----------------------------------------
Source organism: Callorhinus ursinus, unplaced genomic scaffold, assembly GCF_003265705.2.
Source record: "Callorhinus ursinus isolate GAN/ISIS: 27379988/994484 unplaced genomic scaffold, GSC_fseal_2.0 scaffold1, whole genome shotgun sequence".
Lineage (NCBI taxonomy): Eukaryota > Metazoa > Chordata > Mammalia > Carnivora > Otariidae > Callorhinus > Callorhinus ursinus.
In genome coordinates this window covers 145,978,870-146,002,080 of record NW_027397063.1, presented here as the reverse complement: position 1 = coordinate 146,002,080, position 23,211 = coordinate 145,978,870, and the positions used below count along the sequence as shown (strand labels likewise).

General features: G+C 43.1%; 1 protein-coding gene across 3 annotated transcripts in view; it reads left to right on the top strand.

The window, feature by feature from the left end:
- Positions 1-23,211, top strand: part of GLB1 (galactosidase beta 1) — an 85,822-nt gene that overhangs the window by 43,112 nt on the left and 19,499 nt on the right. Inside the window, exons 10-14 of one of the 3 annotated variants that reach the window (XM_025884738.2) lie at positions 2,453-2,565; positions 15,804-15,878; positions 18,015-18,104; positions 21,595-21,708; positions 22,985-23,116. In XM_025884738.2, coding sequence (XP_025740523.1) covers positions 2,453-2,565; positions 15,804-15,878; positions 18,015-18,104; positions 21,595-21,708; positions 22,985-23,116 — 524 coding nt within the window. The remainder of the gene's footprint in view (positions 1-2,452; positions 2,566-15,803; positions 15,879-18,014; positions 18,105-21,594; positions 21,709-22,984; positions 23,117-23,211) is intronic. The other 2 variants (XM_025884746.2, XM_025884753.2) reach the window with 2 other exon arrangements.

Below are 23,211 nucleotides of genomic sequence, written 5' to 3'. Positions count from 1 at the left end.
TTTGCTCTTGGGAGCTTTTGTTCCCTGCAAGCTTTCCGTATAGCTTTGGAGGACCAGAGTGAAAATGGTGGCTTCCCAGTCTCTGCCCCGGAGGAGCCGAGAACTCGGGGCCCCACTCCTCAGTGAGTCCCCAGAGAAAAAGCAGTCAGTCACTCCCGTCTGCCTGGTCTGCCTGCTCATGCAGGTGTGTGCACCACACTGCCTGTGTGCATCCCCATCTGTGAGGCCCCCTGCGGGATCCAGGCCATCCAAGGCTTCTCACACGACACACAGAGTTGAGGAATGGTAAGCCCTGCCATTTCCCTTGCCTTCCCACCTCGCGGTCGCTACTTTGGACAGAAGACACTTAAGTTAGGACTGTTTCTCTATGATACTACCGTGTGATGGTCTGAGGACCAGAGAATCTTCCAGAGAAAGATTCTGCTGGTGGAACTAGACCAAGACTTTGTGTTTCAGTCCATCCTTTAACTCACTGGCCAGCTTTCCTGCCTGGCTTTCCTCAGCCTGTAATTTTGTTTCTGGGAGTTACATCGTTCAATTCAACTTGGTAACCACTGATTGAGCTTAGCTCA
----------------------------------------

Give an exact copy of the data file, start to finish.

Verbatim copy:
Source organism: Callorhinus ursinus, unplaced genomic scaffold, assembly GCF_003265705.2.
Source record: "Callorhinus ursinus isolate GAN/ISIS: 27379988/994484 unplaced genomic scaffold, GSC_fseal_2.0 scaffold1, whole genome shotgun sequence".
Lineage (NCBI taxonomy): Eukaryota > Metazoa > Chordata > Mammalia > Carnivora > Otariidae > Callorhinus > Callorhinus ursinus.
In genome coordinates this window covers 145,978,870-146,002,080 of record NW_027397063.1, presented here as the reverse complement: position 1 = coordinate 146,002,080, position 23,211 = coordinate 145,978,870, and the positions used below count along the sequence as shown (strand labels likewise).

General features: G+C 43.1%; 1 protein-coding gene across 3 annotated transcripts in view; it reads left to right on the top strand.

The window, feature by feature from the left end:
- Positions 1-23,211, top strand: part of GLB1 (galactosidase beta 1) — an 85,822-nt gene that overhangs the window by 43,112 nt on the left and 19,499 nt on the right. Inside the window, exons 10-14 of one of the 3 annotated variants that reach the window (XM_025884738.2) lie at positions 2,453-2,565; positions 15,804-15,878; positions 18,015-18,104; positions 21,595-21,708; positions 22,985-23,116. In XM_025884738.2, coding sequence (XP_025740523.1) covers positions 2,453-2,565; positions 15,804-15,878; positions 18,015-18,104; positions 21,595-21,708; positions 22,985-23,116 — 524 coding nt within the window. The remainder of the gene's footprint in view (positions 1-2,452; positions 2,566-15,803; positions 15,879-18,014; positions 18,105-21,594; positions 21,709-22,984; positions 23,117-23,211) is intronic. The other 2 variants (XM_025884746.2, XM_025884753.2) reach the window with 2 other exon arrangements.

Below are 23,211 nucleotides of genomic sequence, written 5' to 3'. Positions count from 1 at the left end.
TTTGCTCTTGGGAGCTTTTGTTCCCTGCAAGCTTTCCGTATAGCTTTGGAGGACCAGAGTGAAAATGGTGGCTTCCCAGTCTCTGCCCCGGAGGAGCCGAGAACTCGGGGCCCCACTCCTCAGTGAGTCCCCAGAGAAAAAGCAGTCAGTCACTCCCGTCTGCCTGGTCTGCCTGCTCATGCAGGTGTGTGCACCACACTGCCTGTGTGCATCCCCATCTGTGAGGCCCCCTGCGGGATCCAGGCCATCCAAGGCTTCTCACACGACACACAGAGTTGAGGAATGGTAAGCCCTGCCATTTCCCTTGCCTTCCCACCTCGCGGTCGCTACTTTGGACAGAAGACACTTAAGTTAGGACTGTTTCTCTATGATACTACCGTGTGATGGTCTGAGGACCAGAGAATCTTCCAGAGAAAGATTCTGCTGGTGGAACTAGACCAAGACTTTGTGTTTCAGTCCATCCTTTAACTCACTGGCCAGCTTTCCTGCCTGGCTTTCCTCAGCCTGTAATTTTGTTTCTGGGAGTTACATCGTTCAATTCAACTTGGTAACCACTGATTGAGCTTAGCTCA